India and Pakistan
India and Pakistan possess around 200 nuclear warheads between them, but yet are not recognised as official nuclear weapons states by the international community. This is because they developed their respective nuclear weapons programmes after the entry into force of the nuclear Non-Proliferation Treaty (NPT) in 1970. This disarmament treaty does not allow any new states to sign while they are nuclear-armed.
India and Pakistan share a turbulent history. When the British-controlled India became independent in 1947, two new states were founded – present day India and Pakistan. In the process, over 10 million people were displaced and up to a million killed. Since independence, the two countries have gone to war four times.
India began nuclear research pre-independence in 1944, and subsequently strong and divergent views were held as to whether India should develop nuclear weapons or not. By 1965, India – together with Sweden – was leading attempts to halt proliferation and limit the nuclear weapons capability of the nuclear weapons states. Yet conflict with China – which was developing nuclear weapons, with its first test in 1964 – led to a decision to develop a nuclear weapons capacity. In 1974, a nuclear device was tested – code-named Smiling Buddha – a move condemned by the international community. The US imposed sanctions although India did not move at this stage to the production of nuclear weapons. However, in 1998, India conducted further nuclear tests and announced its nuclear doctrine of ‘credible minimum deterrence’, based on ‘retaliation only’.
Pakistan started to develop nuclear weapons in 1972 in response to India’s developing nuclear weapons programme and after its defeat by India and the subsequent gaining of independence of Bangladesh (formerly East Pakistan) in the Indo-Pakistani War of 1971. The programme was stepped up after India’s Smiling Buddha test in 1974. By the 1980s, it is believed Islamabad had developed the technology sufficiently to produce a nuclear weapon. After India’s 1998 nuclear tests, Pakistan itself carried out a nuclear test.
Nuclear Weapon States
India formally declared itself a nuclear weapon state in 1998, after two rounds of nuclear tests. A month later, Pakistan retaliated with similar tests and declaration, leading to fears of an escalating arms race. The country has sought to portray itself as a ‘responsible’ nuclear power, even though it is not a signatory to the NPT or the Comprehensive Test Ban Treaty (CTBT).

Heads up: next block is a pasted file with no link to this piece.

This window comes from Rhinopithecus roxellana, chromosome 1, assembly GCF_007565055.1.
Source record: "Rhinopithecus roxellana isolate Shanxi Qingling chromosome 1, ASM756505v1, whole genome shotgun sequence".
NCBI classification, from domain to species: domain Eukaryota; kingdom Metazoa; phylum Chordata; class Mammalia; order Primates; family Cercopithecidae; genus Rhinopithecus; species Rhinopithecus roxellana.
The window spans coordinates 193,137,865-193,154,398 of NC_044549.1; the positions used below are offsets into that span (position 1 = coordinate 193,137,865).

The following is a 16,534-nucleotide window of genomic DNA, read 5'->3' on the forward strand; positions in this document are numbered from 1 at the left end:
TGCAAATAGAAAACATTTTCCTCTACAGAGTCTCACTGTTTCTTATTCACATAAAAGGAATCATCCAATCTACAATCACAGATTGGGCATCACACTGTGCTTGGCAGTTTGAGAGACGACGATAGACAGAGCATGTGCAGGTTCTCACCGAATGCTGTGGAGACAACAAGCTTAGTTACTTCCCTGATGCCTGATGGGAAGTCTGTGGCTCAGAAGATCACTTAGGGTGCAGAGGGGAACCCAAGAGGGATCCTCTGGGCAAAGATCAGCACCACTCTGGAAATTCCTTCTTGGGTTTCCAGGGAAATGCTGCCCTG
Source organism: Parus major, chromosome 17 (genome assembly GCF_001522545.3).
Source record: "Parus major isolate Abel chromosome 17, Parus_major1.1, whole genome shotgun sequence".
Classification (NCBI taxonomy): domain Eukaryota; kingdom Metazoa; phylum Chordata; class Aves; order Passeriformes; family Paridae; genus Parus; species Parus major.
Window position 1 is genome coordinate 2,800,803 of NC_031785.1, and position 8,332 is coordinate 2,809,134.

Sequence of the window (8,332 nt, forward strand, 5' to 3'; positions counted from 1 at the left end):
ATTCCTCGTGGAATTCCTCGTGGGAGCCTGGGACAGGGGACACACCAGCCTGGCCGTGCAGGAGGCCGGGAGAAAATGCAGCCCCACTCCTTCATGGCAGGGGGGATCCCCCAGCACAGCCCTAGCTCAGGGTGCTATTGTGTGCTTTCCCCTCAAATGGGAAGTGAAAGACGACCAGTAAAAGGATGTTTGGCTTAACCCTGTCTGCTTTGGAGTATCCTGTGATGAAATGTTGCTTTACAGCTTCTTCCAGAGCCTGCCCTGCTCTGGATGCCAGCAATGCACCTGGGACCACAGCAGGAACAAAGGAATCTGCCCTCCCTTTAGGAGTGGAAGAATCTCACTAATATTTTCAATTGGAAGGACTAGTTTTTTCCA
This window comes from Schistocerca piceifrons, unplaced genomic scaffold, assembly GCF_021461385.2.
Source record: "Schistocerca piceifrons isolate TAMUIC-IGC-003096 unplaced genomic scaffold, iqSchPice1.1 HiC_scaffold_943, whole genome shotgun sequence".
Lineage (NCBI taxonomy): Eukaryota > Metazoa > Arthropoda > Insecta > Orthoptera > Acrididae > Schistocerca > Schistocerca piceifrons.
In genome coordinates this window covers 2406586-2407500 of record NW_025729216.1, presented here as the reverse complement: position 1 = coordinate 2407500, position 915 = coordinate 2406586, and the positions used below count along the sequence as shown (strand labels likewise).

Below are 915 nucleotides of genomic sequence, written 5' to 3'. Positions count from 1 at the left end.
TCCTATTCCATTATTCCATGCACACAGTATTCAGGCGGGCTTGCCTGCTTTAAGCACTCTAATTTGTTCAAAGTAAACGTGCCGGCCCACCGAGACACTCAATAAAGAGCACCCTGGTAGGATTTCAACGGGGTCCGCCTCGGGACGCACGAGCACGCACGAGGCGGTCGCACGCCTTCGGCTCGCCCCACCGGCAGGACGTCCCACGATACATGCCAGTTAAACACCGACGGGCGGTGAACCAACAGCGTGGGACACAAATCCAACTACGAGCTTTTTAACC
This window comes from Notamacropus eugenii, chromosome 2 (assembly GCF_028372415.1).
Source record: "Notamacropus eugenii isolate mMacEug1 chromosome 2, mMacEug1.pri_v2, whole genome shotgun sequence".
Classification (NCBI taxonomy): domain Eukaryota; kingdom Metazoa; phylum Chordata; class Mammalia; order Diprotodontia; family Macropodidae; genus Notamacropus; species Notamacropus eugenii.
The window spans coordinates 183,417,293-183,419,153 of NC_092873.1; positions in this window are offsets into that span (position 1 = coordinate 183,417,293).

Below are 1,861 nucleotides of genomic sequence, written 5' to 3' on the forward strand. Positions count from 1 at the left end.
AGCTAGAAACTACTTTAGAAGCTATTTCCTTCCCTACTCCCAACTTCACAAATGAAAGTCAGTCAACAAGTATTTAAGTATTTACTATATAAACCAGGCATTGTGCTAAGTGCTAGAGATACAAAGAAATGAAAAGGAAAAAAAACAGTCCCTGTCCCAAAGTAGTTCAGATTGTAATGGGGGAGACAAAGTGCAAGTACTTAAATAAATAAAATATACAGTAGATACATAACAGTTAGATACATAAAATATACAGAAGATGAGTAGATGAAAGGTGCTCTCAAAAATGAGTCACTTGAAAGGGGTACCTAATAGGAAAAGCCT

For its part, Pakistan has said that it will only sign the NPT and CTBT once India does so. Pakistan is currently blocking negotiations on the Fissile Material Cut-Off Treaty (FMCT), which is aimed at stopping the further production of nuclear weapon fissile material.
It is believed that India has between 90-110 nuclear warheads, which can be used with land-based or sea-based missiles as well as on aircraft. Pakistan in turn has between 100-120 warheads for delivery by aircraft and land-based missiles, though neither country has officially confirmed these figures.
India does not maintain a nuclear force on high alert and maintains a no first use policy, although the government has stated it could use them in retaliation to a chemical or biological attack, or to protect Indian forces operating in Pakistan. Islamabad, however, has refused to adopt a no first use policy and maintains it would be prepared to attack India first. It is believed though that Pakistan stores its warheads and delivery vehicles separately in times of peace.
While Pakistan has worked with China on developing its nuclear capacity, India has signed a cooperation agreement with the United States which allows the former to engage in international nuclear trade. India has also concluded a deal on nuclear trade with Canada and Australia.
Pakistan has been developing nuclear-capable short-range missiles that appear to be intended for a tactical nuclear attack. This is likely in part to be because of Pakistan’s need to counter India’s growing missile defence system. Concerns have been raised that these nuclear weapons could fall into the hands of terrorists operating in the region, as Pakistan is affected by violent Islamist militancy.
Both India and Pakistan are believed to be modernising and expanding their nuclear weapons arsenals, actions which threaten regional and international peace. While relations between the two countries seem to be gradually improving, the possibility of weapons of mass destruction being used in a possible future conflict causes deep unease.
India and Pakistan should stop making new nuclear weapons and get rid of the ones they do have. This, alongside becoming non-nuclear signatories of the NPT and CTBT, would be a huge step forward for the security of both countries and for the international community as a whole.